Succession planning is not really a fun topic to talk about; most people don’t like to think about not being in their business, selling their business, or being too sick to run their business. It’s like writing a Will; you know you need to do it, but you put it off as it’s not the nicest thing you’d like to do with your day.
I get it, but succession planning is important and here’s why.
Most proprietors in the hospitality and tourism industry are in the thick of running their businesses day to day, week to week. With most of them being small businesses or owner/operator venues, they often don’t have the time to plan for a crisis, or the foresight to train someone to keep the venue running if they can’t be there.
Who do you trust to close the venue, or pay the bills, or manage your staff if you are not around? These are things you need to think about as a business owner and as an employer of staff. It’s fine if you haven’t thought about it yet, but it won’t be fine if you suddenly get ill, want to take a holiday last minute, or you are looking to sell your business for whatever reason.
Taking the time to plan and place procedures in your business is so important for success long term, and taking the time to train staff to help share some of the load is crucial to ongoing success of a venue. It may not just be for dire circumstances, you will undoubtably need to take a break/ holiday, and you need to be able to leave someone in your business that you trust to run it.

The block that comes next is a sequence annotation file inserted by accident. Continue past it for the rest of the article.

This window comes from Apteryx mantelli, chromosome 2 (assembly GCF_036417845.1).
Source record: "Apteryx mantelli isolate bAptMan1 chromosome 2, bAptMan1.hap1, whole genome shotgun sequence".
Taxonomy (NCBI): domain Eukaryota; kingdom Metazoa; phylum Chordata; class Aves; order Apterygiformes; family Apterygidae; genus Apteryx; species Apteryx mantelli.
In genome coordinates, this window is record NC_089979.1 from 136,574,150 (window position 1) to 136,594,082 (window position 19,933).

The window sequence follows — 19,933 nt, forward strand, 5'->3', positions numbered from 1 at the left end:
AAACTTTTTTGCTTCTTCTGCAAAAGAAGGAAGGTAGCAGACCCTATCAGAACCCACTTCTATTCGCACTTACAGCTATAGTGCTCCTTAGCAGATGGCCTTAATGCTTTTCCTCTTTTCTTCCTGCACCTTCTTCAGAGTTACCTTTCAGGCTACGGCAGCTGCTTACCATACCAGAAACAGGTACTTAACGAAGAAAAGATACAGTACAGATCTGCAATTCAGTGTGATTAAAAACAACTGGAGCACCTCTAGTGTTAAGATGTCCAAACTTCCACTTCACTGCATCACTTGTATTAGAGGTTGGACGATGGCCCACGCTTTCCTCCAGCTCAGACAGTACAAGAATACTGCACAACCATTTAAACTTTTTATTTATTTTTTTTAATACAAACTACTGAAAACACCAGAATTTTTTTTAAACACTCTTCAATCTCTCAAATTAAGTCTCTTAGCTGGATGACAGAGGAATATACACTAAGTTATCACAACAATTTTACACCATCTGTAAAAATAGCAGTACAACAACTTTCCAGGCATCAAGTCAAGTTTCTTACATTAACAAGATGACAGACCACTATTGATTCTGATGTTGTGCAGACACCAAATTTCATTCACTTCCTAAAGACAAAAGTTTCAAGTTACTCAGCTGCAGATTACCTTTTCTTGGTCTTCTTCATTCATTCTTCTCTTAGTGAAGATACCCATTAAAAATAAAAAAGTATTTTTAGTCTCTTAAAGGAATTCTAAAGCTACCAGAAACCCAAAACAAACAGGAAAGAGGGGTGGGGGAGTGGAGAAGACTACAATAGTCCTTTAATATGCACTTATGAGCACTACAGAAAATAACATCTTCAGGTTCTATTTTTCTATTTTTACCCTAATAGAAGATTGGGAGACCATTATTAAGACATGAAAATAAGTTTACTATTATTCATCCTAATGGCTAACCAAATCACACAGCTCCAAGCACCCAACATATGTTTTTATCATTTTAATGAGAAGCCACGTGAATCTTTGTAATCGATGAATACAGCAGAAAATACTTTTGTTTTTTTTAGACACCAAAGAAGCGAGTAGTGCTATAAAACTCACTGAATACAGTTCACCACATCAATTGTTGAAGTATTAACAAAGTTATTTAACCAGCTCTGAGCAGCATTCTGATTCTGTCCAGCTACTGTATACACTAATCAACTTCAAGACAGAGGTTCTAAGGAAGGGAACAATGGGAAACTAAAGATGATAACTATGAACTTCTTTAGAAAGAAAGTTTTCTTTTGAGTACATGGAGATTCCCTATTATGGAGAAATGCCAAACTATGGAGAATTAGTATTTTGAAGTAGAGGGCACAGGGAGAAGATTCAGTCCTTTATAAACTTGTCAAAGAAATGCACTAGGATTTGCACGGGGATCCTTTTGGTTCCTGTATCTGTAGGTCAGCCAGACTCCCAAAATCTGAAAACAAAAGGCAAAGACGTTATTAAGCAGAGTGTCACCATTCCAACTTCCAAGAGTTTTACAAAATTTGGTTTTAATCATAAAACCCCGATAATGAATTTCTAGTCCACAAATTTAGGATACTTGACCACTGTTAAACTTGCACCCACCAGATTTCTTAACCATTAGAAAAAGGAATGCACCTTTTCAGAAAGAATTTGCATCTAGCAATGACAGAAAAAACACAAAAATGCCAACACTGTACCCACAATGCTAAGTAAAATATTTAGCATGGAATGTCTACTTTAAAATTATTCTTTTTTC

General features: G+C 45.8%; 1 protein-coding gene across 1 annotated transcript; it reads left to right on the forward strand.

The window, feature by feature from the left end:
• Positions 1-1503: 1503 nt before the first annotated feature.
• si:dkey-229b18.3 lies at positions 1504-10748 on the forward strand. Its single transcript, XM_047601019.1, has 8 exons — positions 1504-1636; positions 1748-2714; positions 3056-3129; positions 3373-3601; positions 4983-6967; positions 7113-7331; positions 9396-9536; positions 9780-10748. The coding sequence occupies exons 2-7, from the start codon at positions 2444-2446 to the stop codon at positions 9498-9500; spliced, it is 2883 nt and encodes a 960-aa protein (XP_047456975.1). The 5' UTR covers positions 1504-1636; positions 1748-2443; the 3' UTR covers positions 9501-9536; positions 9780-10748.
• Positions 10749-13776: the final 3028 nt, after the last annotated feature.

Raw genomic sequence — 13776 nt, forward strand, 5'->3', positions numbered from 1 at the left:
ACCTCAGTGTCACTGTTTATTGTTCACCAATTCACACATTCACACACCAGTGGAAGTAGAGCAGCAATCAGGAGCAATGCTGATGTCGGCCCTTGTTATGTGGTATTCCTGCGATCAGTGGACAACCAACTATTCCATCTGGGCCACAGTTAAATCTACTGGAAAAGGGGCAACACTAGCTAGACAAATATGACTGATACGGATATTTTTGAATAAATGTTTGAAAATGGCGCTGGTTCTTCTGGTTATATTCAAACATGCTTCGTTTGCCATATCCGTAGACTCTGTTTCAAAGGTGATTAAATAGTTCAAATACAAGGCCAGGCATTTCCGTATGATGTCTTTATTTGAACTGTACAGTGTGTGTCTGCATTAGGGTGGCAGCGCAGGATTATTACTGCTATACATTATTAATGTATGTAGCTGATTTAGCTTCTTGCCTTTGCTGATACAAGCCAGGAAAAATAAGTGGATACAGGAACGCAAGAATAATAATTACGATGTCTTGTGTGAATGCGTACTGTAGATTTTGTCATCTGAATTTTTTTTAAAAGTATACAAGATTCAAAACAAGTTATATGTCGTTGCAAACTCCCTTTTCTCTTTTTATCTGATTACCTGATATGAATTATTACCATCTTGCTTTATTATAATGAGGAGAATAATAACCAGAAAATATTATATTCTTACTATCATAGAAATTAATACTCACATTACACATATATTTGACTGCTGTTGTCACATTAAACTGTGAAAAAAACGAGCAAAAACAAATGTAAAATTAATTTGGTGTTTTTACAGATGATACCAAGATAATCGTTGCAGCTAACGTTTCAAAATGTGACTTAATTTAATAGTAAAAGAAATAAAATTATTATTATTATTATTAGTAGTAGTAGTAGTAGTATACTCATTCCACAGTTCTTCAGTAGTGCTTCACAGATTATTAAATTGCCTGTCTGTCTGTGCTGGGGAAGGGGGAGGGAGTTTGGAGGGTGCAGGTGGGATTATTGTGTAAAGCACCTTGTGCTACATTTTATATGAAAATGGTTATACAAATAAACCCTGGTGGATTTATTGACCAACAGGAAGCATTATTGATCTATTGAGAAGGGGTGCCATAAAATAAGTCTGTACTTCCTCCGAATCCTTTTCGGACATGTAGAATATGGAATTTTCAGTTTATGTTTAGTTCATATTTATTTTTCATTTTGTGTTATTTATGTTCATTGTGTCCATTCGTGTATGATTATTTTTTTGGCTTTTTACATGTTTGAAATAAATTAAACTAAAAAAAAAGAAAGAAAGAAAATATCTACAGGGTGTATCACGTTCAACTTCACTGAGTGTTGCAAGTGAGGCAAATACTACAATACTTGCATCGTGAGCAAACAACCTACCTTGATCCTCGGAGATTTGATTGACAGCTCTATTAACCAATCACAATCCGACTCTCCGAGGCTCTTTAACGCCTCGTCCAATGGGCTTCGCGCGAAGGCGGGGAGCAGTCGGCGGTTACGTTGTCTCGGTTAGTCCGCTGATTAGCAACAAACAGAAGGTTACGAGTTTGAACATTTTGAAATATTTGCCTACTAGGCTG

You should also want to set whomever it is running your business up for success, instead of them running around trying to figure everything at the last minute when you can’t come in.
Planning means having a management strategy; procedures for opening and closing the venue, detailed lists of suppliers, a log of when bills are due, passwords, and even social media login details are all part of things you do every day in your business. It will cost someone stepping in at the last minute a bunch of time, and cause much stress figuring things out if there is little or no guidance.
Not to mention having good strategy around how the venue is managed will assist you immensely when you go to try and sell your venue. If you can easily map out and show potential buyers how you run the business, how you track your profits, and that you have well trained staff to help carry the load if you are not there shows good management practice.
I know that succession planning is not at all sexy. You would rather be thinking about the 100 million other things to do in your business, but taking the time to write it all down, map it out, and train your staff to help you will set your business up for success in times that might be less than ideal.
Just my two cents,
Love to hear your thoughts, KB
Kate Bickford MD & Owner - BK AGENCY: